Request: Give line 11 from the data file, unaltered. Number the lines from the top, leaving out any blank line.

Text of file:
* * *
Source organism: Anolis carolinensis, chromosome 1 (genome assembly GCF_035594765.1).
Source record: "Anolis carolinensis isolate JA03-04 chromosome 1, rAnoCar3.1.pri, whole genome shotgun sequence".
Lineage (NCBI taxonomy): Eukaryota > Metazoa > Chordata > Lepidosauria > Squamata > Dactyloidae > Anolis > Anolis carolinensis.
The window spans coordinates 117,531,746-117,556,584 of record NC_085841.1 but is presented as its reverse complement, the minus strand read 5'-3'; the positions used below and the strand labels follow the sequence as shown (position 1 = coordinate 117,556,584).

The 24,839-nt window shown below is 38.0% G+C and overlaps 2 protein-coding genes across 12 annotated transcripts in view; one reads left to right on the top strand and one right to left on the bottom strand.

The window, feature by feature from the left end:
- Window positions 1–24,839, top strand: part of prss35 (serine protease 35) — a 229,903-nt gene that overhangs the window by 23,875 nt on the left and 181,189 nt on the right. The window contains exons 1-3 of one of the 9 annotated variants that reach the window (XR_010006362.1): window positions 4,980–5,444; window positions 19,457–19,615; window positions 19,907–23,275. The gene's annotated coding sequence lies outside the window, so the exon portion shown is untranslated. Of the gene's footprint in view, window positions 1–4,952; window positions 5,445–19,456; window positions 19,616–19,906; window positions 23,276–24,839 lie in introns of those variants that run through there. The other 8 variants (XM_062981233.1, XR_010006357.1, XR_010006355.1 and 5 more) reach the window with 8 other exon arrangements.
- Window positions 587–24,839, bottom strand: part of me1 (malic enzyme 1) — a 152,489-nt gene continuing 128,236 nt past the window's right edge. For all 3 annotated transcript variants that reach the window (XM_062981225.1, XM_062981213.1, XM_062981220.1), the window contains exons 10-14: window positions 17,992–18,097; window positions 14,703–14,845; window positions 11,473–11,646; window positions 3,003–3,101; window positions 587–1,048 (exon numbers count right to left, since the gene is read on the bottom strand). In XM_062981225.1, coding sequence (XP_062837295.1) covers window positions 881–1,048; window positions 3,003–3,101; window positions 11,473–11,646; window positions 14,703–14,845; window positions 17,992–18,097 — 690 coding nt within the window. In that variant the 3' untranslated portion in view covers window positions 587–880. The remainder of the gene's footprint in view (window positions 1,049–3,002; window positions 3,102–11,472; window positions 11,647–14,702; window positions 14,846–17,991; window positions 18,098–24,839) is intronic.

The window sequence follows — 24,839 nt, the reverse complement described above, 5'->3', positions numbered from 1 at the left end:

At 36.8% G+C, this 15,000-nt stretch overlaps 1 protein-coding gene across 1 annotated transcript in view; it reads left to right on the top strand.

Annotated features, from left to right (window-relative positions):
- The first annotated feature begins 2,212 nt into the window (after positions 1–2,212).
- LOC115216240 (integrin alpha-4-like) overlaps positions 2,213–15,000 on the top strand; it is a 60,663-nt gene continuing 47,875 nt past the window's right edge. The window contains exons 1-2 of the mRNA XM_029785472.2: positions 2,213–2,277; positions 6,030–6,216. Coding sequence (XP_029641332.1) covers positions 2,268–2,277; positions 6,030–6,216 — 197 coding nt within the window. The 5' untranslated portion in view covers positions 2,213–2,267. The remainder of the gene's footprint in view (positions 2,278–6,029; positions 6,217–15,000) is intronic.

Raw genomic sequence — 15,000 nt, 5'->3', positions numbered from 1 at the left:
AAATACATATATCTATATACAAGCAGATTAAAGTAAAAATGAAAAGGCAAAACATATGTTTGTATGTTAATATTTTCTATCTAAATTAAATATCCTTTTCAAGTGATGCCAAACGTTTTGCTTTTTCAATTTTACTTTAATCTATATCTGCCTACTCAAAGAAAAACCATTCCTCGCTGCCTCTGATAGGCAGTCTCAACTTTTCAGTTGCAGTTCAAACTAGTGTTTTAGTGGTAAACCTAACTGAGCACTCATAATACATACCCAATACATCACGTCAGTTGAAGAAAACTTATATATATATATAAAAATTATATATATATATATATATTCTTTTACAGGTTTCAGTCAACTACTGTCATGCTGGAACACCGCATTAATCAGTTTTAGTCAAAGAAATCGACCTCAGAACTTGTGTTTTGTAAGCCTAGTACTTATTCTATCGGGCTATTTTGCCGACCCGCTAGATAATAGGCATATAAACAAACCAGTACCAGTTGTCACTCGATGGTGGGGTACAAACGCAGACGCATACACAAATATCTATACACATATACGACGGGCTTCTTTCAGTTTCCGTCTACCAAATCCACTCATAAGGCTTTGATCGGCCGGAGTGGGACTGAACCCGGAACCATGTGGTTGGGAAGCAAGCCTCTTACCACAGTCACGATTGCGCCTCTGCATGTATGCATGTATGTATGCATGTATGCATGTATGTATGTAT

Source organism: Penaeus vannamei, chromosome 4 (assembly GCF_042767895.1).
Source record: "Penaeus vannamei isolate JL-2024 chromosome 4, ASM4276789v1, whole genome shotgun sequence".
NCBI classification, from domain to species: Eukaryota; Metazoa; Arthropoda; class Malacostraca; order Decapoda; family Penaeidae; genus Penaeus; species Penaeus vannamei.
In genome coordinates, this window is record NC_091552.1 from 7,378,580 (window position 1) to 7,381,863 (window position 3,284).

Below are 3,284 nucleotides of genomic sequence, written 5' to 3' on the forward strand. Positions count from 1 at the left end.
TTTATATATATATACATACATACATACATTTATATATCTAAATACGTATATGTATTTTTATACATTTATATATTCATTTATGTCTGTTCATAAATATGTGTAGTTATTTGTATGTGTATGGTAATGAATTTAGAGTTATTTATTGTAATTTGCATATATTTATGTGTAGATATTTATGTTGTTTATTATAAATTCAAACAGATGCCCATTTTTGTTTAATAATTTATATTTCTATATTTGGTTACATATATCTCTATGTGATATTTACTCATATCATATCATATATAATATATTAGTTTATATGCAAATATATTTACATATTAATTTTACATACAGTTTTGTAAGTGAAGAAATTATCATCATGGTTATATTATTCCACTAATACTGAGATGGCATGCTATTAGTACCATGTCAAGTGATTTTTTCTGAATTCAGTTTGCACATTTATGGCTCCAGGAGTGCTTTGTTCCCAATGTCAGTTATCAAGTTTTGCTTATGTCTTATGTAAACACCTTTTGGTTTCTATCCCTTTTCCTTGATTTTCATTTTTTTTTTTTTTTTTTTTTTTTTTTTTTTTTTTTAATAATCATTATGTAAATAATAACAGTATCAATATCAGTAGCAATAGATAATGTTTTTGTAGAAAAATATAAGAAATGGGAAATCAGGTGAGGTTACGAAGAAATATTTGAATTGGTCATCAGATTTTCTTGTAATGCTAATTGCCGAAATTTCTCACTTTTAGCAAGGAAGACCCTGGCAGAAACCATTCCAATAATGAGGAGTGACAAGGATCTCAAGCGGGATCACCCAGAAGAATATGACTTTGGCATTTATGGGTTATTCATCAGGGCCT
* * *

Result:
Annotated features, from left to right (window-relative positions):